As Long as Canaries Sing, We Hope

February 07, 1994|By TIM BAKER

The Handel Choir of Baltimore will perform Johann Sebastian Bach's ''Mass in B Minor'' at 3 p.m. on Sunday, February 27 at the Greek Orthodox Cathedral of the Annunciation on West Preston Street.

Come early. At 2 p.m., a professor from the Peabody Conservatory will explain the work's musical composition. Then you can sit quietly in a pew and prepare yourself for the spiritual experience of this sacred music. But preliminary study and meditation are not required. All you have to do is show up, and Bach's mass will sweep you away.

It begins dramatically. Block chords in B minor. The full orchestra, chorus and all four soloists sing together:

''Kyrie eleison.'' Lord, have mercy on us.

It's repeated five times. Powerful. Passionate. At first, the plea for mercy (''eleison'') is sounded twice, in two voices each time. Then the entire chorus takes up the appeal. The rhythm builds in the violins. But this is no plaintive cry. Instead, here at the very beginning of the mass, Bach's resounding chords proclaim his majestic theme: God's mercy is assured.

A long fugue immediately follows. Flutes and oboes play above the orchestra. Soft. Slow. Tranquil. Reflective. The music gives us time for our minds to stop thinking. The full chorus comes in again to repeat the Kyrie. First the tenors. Then, in turn, the altos, sopranos and basses. The melody rises. The ascending line is counterbalanced by repeated falling note pairs which add a longing tone to the eleison. The strings cascade. Mercy flows down on us.

Underneath the sublime sound, Bach's Mass is deeply theological. This is one of the reasons it is not as readily accessible as Handel's ''Messiah.'' Most of us are not as familiar with it. The words are in Latin, not English. They express liturgical concepts rather than tell an age-old story. The music is more complex. Its interplay with the words and ideas more subtle. The questions it raises more challenging. Its impact more profound.

Two violins in unison begin the second movement in D-major. They alternate with the two sopranos singing a joyous duet. ''Christe eleison.'' Christ have mercy on us.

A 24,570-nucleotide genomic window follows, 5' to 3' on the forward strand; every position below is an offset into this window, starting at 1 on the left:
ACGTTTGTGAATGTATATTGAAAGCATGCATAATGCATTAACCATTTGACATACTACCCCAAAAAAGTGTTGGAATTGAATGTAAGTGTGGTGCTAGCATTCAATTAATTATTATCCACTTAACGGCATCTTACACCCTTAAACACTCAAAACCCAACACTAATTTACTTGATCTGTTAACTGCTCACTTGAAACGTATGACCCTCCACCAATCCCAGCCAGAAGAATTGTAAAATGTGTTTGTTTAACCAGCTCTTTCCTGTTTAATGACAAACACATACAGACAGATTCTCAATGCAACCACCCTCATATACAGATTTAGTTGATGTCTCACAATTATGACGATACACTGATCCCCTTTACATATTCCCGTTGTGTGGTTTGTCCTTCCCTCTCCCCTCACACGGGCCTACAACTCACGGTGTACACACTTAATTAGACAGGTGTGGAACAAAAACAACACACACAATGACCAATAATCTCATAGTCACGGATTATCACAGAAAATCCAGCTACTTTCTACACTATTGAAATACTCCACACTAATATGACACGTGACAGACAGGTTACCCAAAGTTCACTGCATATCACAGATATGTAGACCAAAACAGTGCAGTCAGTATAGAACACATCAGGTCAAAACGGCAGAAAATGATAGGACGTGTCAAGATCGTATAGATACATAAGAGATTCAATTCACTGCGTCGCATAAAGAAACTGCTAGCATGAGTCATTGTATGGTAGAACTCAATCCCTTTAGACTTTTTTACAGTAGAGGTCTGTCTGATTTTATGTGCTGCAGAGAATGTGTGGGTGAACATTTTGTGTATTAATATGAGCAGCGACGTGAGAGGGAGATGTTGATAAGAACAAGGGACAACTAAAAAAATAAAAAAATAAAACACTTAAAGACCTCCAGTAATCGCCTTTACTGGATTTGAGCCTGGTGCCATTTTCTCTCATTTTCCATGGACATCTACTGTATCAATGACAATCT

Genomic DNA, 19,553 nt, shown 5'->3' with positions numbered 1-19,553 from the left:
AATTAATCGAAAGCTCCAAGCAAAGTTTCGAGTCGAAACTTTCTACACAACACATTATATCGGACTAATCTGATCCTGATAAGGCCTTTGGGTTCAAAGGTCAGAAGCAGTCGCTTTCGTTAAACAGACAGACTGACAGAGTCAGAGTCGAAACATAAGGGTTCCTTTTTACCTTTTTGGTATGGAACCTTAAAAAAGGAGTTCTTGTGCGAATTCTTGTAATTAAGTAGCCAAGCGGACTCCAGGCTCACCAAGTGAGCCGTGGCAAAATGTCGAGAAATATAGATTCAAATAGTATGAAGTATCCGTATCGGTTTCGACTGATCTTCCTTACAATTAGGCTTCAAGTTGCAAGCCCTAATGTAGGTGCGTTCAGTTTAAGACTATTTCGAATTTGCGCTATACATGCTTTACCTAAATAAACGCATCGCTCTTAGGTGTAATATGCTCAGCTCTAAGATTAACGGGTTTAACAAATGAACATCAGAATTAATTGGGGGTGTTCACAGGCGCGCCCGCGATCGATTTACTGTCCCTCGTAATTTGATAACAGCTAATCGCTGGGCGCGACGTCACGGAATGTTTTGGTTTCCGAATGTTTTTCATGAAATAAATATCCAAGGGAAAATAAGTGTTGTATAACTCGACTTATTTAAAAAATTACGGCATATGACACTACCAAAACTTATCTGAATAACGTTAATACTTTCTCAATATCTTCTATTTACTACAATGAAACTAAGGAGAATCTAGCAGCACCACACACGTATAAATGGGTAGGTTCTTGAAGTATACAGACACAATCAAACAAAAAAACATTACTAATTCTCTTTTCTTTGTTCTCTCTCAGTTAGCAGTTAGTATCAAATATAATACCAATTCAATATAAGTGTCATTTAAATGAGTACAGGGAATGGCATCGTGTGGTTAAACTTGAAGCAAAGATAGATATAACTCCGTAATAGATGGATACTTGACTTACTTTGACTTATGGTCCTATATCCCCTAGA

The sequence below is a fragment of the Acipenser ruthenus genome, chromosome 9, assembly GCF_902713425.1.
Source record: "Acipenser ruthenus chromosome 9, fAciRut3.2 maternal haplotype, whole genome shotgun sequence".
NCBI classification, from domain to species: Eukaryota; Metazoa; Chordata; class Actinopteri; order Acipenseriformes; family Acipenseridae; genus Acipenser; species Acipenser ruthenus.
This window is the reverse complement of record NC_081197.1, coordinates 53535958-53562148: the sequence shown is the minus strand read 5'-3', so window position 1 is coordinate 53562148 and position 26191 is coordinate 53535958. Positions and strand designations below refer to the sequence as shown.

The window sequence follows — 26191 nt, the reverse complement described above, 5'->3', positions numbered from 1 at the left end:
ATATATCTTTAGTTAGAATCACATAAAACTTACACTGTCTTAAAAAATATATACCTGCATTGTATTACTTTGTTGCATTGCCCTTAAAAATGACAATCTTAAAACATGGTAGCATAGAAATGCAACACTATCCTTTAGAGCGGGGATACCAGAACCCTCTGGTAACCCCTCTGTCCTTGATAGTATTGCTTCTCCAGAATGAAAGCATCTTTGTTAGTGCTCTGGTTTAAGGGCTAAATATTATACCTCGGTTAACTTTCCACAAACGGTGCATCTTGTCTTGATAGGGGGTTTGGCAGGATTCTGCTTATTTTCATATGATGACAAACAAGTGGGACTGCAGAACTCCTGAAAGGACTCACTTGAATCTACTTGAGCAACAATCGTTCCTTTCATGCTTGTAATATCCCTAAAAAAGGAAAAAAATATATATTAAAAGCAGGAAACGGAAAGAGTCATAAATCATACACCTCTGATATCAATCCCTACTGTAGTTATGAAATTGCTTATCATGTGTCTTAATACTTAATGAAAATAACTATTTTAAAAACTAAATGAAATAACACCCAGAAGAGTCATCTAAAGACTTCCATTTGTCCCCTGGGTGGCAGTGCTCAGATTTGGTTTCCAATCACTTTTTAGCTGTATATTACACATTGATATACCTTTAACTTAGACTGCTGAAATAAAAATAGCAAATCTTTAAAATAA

The third movement returns to Kyrie eleison, but now in F-sharp minor. The tone is sorrowful. Accelerating choral entrances intensify the pleas for mercy. The sopranos hit a high A near the end.

Then the trumpets celebrate: ''Gloria in excelsis Deo.'' Glory to God in the highest. The tempo slows. Flutes and oboes take over. Hushed. Hesitant. ''Et in terra pax.'' And on earth peace. The first trumpet soars. ''Hominibus bonae voluntatis.'' To men of good will.

Bach believed these things absolutely. God would grant us mercy. Peace would come to men of goodwill. His B-Minor Mass resounds with faith and certainty.

But as we listen, are we so sure? Traffic, TV and gunfire orchestrate our skeptical secular lives. For us, a rap reality plays counterpoint to this Baroque celebration of religious conviction.

The Credo begins. Nine movements. Thirty minutes of Christian creed. The tenors lead off, joined by the other voices in succession. ''Credo in unum Deum.'' I believe in one God. Choruses, duets, and arias follow. I believe. ''Et in unum Dominum, Jesum Christum.'' Who for us men and for our salvation came down from heaven.

It doesn't matter what you believe. This music will carry you away from the cacophony of contemporary life. You don't have to follow the words. Put down your program. Listen. Let go.

I've read somewhere that hearing a Mozart concerto will actually raise your measurable IQ for 15 or 20 minutes. Bach's B-Minor Mass is equally mind-altering. But it transforms different sensibilities. It opens a different dimension. It awakens the spirit.

''Crucifixus.'' He suffered and was buried. Strings and flutes play complementary rhythms. Slow. Sad. Sorrowful. Then . . .

Resurrection! A triumphant shout from orchestra and chorus together. The trumpets rejoice. New life. Renewal. You don't have to believe in heaven to feel it.

''Osanna.'' Hosanna!

Unlike the ''Messiah,'' the ''Mass in B Minor'' hasn't become a traditional part of any religious holiday. So we can't always count on hearing a live performance in Baltimore every year. But choral groups like the Handel Choir, the Concert Artists and next year the Choral Arts Society keep the great work alive in our city. They're the canary birds in the depths of our urban decline. As long as they sing, we can hope. That promise shines in Bach's transcendent final movement.

''Dona nobis pacem,''

Full orchestra. Four-part chorus. First and second sopranos in unison. Singers and instruments enter successively with the theme. The first trumpet comes in high over the sopranos. Just before the end, all three trumpets in their highest register soar above the singers. You'll carry both the sound and the sense of it away with you.

''Dona nobis pacem.'' Grant us peace.

Tim Baker's column appears on alternate Mondays. For tickets to the ''Mass in B Minor,'' call 366-6544 or write P.O. Box 26913, Baltimore, Md. 21212-0913.

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